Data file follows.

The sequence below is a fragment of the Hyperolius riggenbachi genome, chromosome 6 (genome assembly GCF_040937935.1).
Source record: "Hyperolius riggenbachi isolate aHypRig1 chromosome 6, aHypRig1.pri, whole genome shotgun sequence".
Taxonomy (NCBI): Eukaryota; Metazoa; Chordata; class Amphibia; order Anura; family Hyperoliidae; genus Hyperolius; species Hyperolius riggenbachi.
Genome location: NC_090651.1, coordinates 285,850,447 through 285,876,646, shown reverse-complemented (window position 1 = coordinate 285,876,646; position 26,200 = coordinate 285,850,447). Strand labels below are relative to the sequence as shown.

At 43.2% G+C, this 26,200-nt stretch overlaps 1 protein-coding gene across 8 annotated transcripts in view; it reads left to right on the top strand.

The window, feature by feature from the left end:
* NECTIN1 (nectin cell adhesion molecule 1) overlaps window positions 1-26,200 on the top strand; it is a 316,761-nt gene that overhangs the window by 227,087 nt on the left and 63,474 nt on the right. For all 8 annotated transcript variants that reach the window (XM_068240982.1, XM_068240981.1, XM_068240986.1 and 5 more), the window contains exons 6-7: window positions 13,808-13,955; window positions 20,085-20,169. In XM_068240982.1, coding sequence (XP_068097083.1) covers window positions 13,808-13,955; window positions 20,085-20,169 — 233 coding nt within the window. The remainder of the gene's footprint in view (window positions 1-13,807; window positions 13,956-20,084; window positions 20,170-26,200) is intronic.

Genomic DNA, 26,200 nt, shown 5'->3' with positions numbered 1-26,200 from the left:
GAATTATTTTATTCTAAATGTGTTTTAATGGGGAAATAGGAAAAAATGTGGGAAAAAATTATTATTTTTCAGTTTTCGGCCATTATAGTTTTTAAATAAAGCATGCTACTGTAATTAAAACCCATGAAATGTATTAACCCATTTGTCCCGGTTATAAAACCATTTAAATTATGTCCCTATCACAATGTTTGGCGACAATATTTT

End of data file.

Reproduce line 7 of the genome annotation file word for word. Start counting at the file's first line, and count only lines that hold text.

* NECTIN1 (nectin cell adhesion molecule 1) overlaps window positions 1-26,200 on the top strand; it is a 316,761-nt gene that overhangs the window by 227,087 nt on the left and 63,474 nt on the right. For all 8 annotated transcript variants that reach the window (XM_068240982.1, XM_068240981.1, XM_068240986.1 and 5 more), the window contains exons 6-7: window positions 13,808-13,955; window positions 20,085-20,169. In XM_068240982.1, coding sequence (XP_068097083.1) covers window positions 13,808-13,955; window positions 20,085-20,169 — 233 coding nt within the window. The remainder of the gene's footprint in view (window positions 1-13,807; window positions 13,956-20,084; window positions 20,170-26,200) is intronic.